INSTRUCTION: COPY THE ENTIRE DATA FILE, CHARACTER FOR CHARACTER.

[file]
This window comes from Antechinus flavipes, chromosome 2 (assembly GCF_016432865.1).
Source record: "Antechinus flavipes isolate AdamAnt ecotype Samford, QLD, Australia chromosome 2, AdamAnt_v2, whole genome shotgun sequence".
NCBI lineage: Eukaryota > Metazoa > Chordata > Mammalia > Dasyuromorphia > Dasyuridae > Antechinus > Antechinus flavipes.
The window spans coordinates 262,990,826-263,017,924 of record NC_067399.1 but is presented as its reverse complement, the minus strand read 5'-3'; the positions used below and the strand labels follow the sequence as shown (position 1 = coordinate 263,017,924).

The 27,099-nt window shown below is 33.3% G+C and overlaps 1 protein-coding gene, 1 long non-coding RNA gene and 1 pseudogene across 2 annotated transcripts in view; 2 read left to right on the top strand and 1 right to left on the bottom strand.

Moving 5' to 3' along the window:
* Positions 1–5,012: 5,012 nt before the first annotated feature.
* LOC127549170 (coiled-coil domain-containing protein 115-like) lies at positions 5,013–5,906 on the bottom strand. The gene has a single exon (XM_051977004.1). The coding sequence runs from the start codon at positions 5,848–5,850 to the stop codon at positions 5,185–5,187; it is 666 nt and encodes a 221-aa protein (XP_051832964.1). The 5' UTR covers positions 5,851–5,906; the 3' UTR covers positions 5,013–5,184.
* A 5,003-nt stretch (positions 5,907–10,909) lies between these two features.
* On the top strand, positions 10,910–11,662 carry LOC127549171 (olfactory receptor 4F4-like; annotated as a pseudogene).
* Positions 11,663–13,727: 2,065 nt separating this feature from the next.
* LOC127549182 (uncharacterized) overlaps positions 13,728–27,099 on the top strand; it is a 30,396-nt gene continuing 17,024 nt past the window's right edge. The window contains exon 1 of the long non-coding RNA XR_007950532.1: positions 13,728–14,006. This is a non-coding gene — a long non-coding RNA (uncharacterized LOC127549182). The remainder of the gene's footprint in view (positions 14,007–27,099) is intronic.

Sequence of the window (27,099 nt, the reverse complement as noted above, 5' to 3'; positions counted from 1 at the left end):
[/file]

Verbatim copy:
This window comes from Antechinus flavipes, chromosome 2 (assembly GCF_016432865.1).
Source record: "Antechinus flavipes isolate AdamAnt ecotype Samford, QLD, Australia chromosome 2, AdamAnt_v2, whole genome shotgun sequence".
NCBI lineage: Eukaryota > Metazoa > Chordata > Mammalia > Dasyuromorphia > Dasyuridae > Antechinus > Antechinus flavipes.
The window spans coordinates 262,990,826-263,017,924 of record NC_067399.1 but is presented as its reverse complement, the minus strand read 5'-3'; the positions used below and the strand labels follow the sequence as shown (position 1 = coordinate 263,017,924).

The 27,099-nt window shown below is 33.3% G+C and overlaps 1 protein-coding gene, 1 long non-coding RNA gene and 1 pseudogene across 2 annotated transcripts in view; 2 read left to right on the top strand and 1 right to left on the bottom strand.

Moving 5' to 3' along the window:
* Positions 1–5,012: 5,012 nt before the first annotated feature.
* LOC127549170 (coiled-coil domain-containing protein 115-like) lies at positions 5,013–5,906 on the bottom strand. The gene has a single exon (XM_051977004.1). The coding sequence runs from the start codon at positions 5,848–5,850 to the stop codon at positions 5,185–5,187; it is 666 nt and encodes a 221-aa protein (XP_051832964.1). The 5' UTR covers positions 5,851–5,906; the 3' UTR covers positions 5,013–5,184.
* A 5,003-nt stretch (positions 5,907–10,909) lies between these two features.
* On the top strand, positions 10,910–11,662 carry LOC127549171 (olfactory receptor 4F4-like; annotated as a pseudogene).
* Positions 11,663–13,727: 2,065 nt separating this feature from the next.
* LOC127549182 (uncharacterized) overlaps positions 13,728–27,099 on the top strand; it is a 30,396-nt gene continuing 17,024 nt past the window's right edge. The window contains exon 1 of the long non-coding RNA XR_007950532.1: positions 13,728–14,006. This is a non-coding gene — a long non-coding RNA (uncharacterized LOC127549182). The remainder of the gene's footprint in view (positions 14,007–27,099) is intronic.

Sequence of the window (27,099 nt, the reverse complement as noted above, 5' to 3'; positions counted from 1 at the left end):